Our 10 days lazed by gloriously, though it still felt like it was over in a snap. But that was OK. We were refreshed and restored by the sunshine in January. And ready to get back home.

More hot springsMore hot springsMore hot springsA regular swimming pool at the hot springs

Sep 28, 2013

Dali: Chilling in the old town

A backpacker’s paradise

Mom and dad found some friends and a sunflower field
In airport, on the way to DaliOur hostel, the Jade RooThe city walls of Dali old townIn the middle of the old townFresh vegetables outside of every restaurantA basic meal in the old townIt's not China without trafficSome buskersOn a bike ride outside the city

If you’re in Kunming, as everyone will tell you, you have to visit the nearby cities of Dali or Lijiang. Preferably both, but we didn’t have enough time; we only made it to Dali.

The city has a history as a backpacker’s haven from way back, for western and Chinese travellers alike, and its location in the mountains makes it an ideal starting point for hikers and campers. The Old Town — where we set up shop — is an ancient, walled-off collection of shops, restaurants, vendors and tourists a few blocks wide. (You can walk from end to end in about half an hour.)

You never forget that your in a touristy area, but the atmosphere is laid back and fun and international. Chinese kids busk along the streets, playing traditional tunes and western rock. Vendors sell stunning batiks and other handicrafts. Local ethnic restaurants are scattered throughout the area, as are coffee bars. There are also a few killer bakeries just along Renmin Lu. (Aside: Renmin Lu just means “The People’s Road.” There’s one in just about every Chinese city. In old Dali, Renmin Lu is where all the western restaurants and bars have set up shop these days. Don’t be fooled by “Foreigner’s Street,” which is one block over; if you’re looking for western, what you’re looking for is probably on Renmin Lu.)

Despite hosting so many temporary guests, the city is still friendly and welcoming. It’s also quite small. Picking up sandwiches one afternoon at Bakery 88, I met German owner Karine Kaffrell. We chatted a bit about living in China, and I had mentioned that I was here with my parents. “Oh yeah. I saw them!” she said, knowing, I don’t doubt, exactly who they were.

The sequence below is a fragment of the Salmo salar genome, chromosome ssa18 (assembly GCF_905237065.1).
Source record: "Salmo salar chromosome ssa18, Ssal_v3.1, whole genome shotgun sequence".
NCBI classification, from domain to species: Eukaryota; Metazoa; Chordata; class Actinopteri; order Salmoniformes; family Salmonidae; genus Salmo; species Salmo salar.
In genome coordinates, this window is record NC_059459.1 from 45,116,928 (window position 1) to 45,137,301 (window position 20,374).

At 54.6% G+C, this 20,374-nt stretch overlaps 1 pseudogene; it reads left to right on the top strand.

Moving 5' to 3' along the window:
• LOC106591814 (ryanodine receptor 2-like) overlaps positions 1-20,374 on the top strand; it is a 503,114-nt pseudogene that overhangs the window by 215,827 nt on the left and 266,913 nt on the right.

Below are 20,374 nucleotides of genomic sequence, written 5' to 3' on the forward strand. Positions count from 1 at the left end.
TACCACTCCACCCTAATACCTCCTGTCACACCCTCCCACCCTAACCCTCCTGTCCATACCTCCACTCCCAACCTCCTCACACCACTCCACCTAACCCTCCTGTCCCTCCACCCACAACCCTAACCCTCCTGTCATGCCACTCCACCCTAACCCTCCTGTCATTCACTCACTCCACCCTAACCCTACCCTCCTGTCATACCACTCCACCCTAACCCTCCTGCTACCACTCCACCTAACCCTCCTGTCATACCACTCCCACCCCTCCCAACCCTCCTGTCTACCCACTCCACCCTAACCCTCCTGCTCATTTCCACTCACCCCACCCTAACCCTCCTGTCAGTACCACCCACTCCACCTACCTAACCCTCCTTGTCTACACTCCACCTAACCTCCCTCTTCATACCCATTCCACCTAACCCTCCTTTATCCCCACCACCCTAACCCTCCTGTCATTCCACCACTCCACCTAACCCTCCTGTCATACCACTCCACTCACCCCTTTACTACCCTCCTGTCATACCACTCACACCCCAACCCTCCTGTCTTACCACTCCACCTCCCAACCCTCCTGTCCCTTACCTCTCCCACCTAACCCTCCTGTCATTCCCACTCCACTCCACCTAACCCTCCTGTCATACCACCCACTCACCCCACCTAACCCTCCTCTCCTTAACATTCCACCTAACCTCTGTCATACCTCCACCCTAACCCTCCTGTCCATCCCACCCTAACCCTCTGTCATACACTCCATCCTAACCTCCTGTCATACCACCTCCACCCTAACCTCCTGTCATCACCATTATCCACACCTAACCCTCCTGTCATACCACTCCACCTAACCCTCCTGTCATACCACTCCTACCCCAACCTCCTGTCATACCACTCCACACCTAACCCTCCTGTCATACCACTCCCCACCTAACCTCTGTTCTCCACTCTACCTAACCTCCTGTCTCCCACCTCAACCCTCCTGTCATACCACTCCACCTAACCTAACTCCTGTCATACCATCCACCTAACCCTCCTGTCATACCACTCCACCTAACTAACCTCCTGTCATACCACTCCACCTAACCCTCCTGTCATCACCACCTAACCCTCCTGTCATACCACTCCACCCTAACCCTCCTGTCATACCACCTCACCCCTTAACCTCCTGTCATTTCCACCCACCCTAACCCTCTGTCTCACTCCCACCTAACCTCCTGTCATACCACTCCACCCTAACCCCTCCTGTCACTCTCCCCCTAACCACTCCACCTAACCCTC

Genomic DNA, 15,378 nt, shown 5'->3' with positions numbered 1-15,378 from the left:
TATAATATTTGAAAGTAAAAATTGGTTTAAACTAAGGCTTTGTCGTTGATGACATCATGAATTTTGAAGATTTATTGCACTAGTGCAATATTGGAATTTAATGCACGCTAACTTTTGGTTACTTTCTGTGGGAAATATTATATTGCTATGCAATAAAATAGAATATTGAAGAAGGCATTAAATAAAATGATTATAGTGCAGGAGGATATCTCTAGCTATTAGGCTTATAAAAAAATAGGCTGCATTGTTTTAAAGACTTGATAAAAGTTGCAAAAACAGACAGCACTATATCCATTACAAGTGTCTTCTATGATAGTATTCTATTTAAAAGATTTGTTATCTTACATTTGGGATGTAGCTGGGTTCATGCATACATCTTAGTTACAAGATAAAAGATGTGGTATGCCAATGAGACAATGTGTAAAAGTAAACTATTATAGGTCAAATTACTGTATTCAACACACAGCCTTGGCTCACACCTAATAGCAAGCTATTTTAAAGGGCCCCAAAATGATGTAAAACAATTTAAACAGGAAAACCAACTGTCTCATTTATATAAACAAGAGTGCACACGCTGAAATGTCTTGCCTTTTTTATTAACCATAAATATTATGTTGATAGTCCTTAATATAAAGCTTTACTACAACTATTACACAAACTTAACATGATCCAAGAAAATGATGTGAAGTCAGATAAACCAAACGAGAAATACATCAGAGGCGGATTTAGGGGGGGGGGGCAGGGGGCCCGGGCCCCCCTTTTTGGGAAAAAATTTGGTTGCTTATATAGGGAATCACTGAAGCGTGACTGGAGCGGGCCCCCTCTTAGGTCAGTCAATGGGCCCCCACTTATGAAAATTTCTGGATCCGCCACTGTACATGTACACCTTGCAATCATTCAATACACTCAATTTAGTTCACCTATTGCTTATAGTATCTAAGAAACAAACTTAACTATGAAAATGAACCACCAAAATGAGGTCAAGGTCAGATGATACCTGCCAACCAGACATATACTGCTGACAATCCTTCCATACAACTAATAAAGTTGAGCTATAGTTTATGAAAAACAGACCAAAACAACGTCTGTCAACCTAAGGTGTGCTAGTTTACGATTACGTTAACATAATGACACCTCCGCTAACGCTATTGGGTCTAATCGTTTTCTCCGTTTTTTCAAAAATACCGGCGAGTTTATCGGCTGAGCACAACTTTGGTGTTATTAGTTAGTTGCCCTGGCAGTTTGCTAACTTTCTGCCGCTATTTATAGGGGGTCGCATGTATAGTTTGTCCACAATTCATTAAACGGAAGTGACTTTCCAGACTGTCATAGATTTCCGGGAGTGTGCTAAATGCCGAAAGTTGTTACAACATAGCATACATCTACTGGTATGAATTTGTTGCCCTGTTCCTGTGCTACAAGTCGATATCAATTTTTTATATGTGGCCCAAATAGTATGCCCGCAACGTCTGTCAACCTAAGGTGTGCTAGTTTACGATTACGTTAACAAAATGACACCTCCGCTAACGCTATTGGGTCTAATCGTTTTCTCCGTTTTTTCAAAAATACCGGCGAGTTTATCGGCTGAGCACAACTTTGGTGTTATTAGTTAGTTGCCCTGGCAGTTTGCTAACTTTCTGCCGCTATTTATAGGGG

At Duan’s Kitchen, a chic Bai-style eatery that would have gotten a Times write up already if it was in Manhattan, the owner’s sister — English name Leah (“Like from ‘Star Wars’,” she told us) — went out of her way to give us a fantastic dinner. We didn’t have reservations and the restaurant was packed, so she kept the place open late, just to seat us, and planned us an off-menu meal that was beyond delicious. Tender plum beef, rich eggplant, asparagus and peach slices, a tofu and pork soup, and this superlative salad made with noodles of cheese. (Yup, you read that last bit right, cheese noodles.)

The Old Town has four city gates, one for each cardinal direction, and you can climb the city wall in some places to get an excellent view of the surrounding countryside. If you’re feeling the need to break out into that greenery — as my parents were — there are plenty of places to rent bikes and no shortage of people who will help you get where you want to go. On the road, my mom and dad teamed up with a few photography students from Chengdu who guided them around the sunflower fields and country roads. If you’re bike-averse, Peter and I can attest that there is some great scenery to be soaked while quaffing homebrewed beer at the Bad Monkey Bar. (You’ll want the outdoor seats, however, for maximum people-watching pleasure.)

We only had a few days, so we didn’t have time to check out new Dali city — a regular old modern metropolis, we hear, with some interesting sights. But Peter and I are already excited to go back.

Nothing but flowers